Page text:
Acalypha wilkesiana ’Obovata’
Family : Euphorbiaceae
Text © Pietro Puccio
English translation by Mario Beltramini
The Acalypha wilkesiana Muell. Arg. (1866) ’Obovata’ is native to the South Pacific islands (Bismarck Islands, Solomon Islands, Fiji, Vanuatu).
The name of the genus comes from the Greek “akalyphé” = nettle, given by Linnaeus, due to the resemblance of the leaves of some plants of the genus with those of the nettle (Urtica dioica); the name of the species is honoured to Charles Wilkes (1798-1877), commander of the USA exploring expedition in the South Pacific between 1838 and 1842.
Common names : “beefsteakplant”, “copperleaf”, “fire-dragon”, “Jacob’s coat”, “catch-me-if-you-can” (English); “Buntlaubiges Kupferblatt”, “Stecklinge Kupferblatt” (German); “acalyphe”, “foulard”, “dragon de feu”, “feuillage rouge” (French); “acalifa” (Spanish); “crista-de-Peru”, “acalifa”, “rabo-de-macaco”, “acalifa-vermelha” (Portuguese).
It is a fast growing evergreen shrub, which can reach the 3 metres of height.
The leaves, obovate, long up to about 15 cm, with indented margins, are variously coloured in green and bronze, with a pink rimmed edge.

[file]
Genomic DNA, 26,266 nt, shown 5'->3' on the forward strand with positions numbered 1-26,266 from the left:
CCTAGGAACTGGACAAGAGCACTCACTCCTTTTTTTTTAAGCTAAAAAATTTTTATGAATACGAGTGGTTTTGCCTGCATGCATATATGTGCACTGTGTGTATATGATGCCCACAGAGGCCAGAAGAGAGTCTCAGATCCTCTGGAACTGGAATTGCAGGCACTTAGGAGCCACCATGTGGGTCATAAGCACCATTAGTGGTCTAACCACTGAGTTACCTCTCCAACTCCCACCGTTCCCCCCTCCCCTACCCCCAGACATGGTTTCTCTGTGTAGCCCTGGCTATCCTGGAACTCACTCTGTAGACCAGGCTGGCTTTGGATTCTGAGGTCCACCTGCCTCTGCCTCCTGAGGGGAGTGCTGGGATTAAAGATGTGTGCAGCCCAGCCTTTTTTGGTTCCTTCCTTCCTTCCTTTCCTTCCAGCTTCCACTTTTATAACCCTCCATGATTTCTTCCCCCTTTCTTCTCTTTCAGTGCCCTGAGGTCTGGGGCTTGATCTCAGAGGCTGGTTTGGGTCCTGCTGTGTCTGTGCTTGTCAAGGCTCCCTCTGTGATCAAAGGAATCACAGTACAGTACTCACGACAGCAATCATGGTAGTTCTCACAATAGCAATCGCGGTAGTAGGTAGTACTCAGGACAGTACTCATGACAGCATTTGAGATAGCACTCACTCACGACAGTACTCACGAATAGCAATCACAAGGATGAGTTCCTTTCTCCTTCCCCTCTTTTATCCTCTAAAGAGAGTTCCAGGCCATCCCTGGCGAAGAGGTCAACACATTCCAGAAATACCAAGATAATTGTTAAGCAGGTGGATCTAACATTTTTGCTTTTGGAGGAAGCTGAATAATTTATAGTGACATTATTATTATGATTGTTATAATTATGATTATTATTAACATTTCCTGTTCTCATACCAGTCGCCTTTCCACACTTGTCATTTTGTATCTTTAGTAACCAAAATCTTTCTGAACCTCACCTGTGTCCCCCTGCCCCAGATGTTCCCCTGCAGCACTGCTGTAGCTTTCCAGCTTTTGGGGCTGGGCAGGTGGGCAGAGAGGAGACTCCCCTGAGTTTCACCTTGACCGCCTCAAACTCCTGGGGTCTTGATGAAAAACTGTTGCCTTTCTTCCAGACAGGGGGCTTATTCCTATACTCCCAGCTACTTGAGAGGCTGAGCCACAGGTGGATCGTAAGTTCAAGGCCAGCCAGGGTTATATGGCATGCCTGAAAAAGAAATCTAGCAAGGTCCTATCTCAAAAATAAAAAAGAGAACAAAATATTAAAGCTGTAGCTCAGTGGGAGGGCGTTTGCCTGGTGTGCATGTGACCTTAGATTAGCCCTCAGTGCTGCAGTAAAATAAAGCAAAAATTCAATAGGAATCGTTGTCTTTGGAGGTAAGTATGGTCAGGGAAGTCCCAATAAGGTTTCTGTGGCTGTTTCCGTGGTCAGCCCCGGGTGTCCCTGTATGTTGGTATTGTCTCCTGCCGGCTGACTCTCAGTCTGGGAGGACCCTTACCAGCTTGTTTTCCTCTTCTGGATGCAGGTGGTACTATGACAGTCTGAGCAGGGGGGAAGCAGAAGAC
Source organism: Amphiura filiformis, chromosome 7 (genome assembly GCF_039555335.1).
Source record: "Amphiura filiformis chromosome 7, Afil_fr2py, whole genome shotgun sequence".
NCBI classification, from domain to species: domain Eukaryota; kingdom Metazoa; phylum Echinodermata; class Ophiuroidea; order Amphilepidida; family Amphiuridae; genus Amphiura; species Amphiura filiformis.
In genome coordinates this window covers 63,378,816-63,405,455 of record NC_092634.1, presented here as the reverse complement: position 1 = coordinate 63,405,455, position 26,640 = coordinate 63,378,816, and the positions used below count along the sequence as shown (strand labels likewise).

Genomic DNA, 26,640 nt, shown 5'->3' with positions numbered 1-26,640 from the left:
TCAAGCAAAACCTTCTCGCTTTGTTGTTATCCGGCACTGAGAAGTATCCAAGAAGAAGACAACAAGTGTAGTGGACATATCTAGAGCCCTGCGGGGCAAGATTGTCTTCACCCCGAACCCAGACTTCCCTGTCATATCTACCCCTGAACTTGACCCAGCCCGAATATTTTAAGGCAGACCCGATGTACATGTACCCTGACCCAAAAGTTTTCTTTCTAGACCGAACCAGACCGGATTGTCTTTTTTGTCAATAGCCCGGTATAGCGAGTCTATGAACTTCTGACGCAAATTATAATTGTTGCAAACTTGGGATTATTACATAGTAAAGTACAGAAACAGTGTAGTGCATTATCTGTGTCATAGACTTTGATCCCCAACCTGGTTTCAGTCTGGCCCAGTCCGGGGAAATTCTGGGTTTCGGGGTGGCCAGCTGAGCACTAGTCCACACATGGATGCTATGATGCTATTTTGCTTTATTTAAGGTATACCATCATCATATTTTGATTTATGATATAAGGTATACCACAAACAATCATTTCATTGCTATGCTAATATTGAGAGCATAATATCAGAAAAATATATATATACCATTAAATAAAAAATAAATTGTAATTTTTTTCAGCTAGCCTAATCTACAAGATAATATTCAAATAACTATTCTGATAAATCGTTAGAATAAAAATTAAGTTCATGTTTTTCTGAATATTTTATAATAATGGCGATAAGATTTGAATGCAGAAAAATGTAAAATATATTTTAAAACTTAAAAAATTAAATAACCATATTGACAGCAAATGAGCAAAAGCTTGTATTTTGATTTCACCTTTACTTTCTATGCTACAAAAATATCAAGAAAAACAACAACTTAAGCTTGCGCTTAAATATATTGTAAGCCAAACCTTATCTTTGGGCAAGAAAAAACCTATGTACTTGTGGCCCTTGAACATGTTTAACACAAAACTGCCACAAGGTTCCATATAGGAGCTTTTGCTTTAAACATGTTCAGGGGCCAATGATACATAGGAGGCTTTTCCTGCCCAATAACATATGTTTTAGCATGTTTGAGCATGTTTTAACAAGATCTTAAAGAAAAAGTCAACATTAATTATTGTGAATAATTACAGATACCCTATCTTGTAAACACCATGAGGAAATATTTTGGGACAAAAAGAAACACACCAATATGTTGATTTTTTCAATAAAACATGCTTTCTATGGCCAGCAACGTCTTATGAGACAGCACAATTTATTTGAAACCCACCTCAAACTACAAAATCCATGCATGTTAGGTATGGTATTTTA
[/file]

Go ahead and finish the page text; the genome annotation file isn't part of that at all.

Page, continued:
The inflorescences, at the axil of the leaves, are pendulous, 15-20 cm long, with small red flowers, much less evident than those of other plants of the same genus, such as Acalypha hispida and Acalypha chamaedrifolia , and often hidden by the great leaves.
Variety of great ornamental value due to its showily coloured foliage, widely cultivated in the tropical and subtropical countries, in full sun, for a more intense colouration, and protected from the strong winds; elsewhere, it is to be cultivated in pot, in order to be kept sheltered in winter, as it does not bear temperatures even of only few degrees over zero. It usually and easily multiplies by cutting.
Synonyms: Acalypha amentacea subsp. wilkesiana (Müll.Arg.) Fosberg (1980); Ricinocarpus wilkesianus (Müll.Arg.) Kuntze (1891); Acalypha circinata A.Gray ex Seem. (1862); Acalypha tricolor Seem. (1867); Acalypha musaica auct. (1877); Acalypha macafeeana Veitch (1878); Acalypha triumphans L.Linden & Rodigas (1888); Acalypha hamiltoniana Briant (1893); Acalypha godseffiana Mast. (1898); Acalypha illustris Pax & K.Hoffm. in H.G.A.Engler (1924); Acalypha torta Pax & K.Hoffm. in H.G.A.Engler, (1924); Acalypha compacta Guilf. ex C.T.White (1933).
The photographic file of Giuseppe Mazza